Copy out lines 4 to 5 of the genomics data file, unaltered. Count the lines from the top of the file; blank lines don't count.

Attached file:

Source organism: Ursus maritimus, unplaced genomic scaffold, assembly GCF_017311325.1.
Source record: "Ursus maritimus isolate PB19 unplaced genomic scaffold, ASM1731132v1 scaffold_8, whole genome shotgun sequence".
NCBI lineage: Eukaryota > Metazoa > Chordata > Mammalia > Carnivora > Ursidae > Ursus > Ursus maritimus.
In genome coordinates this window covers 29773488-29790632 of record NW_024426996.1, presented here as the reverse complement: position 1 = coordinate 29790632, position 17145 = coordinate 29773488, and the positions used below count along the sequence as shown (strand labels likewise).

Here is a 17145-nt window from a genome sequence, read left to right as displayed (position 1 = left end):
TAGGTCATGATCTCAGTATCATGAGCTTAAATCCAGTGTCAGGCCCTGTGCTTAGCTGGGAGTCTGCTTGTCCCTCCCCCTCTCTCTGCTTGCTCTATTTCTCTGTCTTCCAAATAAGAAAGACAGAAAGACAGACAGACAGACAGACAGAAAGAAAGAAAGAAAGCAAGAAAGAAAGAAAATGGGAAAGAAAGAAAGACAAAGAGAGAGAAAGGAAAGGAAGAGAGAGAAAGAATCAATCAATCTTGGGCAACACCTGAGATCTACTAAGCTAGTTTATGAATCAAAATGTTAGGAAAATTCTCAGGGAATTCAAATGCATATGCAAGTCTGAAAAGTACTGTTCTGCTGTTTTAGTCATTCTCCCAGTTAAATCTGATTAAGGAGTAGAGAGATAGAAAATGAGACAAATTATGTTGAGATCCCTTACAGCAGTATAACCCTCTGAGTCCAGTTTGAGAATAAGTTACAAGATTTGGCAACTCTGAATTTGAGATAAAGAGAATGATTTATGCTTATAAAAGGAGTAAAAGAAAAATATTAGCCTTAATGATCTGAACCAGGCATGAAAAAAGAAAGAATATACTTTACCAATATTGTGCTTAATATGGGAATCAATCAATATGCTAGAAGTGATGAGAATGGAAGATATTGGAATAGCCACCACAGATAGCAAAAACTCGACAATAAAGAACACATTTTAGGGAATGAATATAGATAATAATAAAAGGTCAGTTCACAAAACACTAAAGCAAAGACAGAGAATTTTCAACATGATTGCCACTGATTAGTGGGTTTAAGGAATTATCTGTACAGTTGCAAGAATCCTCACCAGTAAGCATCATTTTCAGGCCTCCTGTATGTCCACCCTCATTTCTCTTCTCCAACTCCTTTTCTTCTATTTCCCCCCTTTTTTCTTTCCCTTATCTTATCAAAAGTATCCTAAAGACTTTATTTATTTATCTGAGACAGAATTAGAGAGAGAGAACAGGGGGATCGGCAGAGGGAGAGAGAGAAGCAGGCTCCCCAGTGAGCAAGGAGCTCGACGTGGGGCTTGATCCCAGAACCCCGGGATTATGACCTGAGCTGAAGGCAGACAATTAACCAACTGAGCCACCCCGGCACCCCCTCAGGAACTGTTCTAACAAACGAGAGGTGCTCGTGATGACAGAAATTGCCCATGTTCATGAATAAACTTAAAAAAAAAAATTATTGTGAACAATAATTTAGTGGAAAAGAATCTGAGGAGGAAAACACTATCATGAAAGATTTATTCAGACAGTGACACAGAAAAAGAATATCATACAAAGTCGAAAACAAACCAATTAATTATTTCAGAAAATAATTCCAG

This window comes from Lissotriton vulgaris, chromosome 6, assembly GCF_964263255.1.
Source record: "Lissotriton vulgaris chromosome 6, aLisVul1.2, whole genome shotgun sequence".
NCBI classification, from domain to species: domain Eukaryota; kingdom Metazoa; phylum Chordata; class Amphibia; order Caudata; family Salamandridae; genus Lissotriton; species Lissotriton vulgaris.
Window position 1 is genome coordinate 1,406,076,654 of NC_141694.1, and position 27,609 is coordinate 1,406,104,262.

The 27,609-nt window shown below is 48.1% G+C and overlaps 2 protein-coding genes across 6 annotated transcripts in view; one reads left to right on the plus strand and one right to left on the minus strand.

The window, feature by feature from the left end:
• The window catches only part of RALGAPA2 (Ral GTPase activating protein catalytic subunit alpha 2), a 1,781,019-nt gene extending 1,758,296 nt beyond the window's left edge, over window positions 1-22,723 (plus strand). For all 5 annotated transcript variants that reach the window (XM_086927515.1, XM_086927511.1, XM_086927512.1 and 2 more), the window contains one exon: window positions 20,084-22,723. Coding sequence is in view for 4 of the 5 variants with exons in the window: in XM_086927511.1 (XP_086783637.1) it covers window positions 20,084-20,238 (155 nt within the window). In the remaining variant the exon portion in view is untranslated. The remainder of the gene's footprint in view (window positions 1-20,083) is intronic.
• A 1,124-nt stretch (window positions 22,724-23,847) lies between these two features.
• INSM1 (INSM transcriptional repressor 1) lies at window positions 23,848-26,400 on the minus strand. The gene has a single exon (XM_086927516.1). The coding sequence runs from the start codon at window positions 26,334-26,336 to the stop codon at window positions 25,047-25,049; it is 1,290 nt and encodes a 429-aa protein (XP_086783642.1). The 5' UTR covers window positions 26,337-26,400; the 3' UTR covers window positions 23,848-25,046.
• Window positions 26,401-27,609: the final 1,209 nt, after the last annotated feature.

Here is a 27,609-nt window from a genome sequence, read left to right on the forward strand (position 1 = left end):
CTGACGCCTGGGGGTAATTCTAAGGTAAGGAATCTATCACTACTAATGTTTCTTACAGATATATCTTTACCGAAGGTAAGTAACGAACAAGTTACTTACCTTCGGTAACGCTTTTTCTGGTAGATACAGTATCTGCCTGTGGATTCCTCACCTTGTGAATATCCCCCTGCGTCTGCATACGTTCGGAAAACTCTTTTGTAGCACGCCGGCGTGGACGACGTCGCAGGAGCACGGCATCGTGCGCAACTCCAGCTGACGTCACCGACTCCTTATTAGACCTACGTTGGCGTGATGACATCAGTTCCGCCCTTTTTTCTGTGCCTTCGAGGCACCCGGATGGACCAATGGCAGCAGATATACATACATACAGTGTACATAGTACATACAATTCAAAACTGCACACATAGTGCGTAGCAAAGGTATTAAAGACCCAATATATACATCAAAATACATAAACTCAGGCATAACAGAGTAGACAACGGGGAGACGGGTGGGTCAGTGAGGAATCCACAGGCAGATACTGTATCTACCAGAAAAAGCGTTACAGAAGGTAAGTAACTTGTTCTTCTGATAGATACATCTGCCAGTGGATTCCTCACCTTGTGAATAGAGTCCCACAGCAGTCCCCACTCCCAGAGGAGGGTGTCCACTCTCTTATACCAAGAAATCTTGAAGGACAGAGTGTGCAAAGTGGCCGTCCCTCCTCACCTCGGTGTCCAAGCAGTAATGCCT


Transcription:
In genome coordinates this window covers 29773488-29790632 of record NW_024426996.1, presented here as the reverse complement: position 1 = coordinate 29790632, position 17145 = coordinate 29773488, and the positions used below count along the sequence as shown (strand labels likewise).

Here is a 17145-nt window from a genome sequence, read left to right as displayed (position 1 = left end):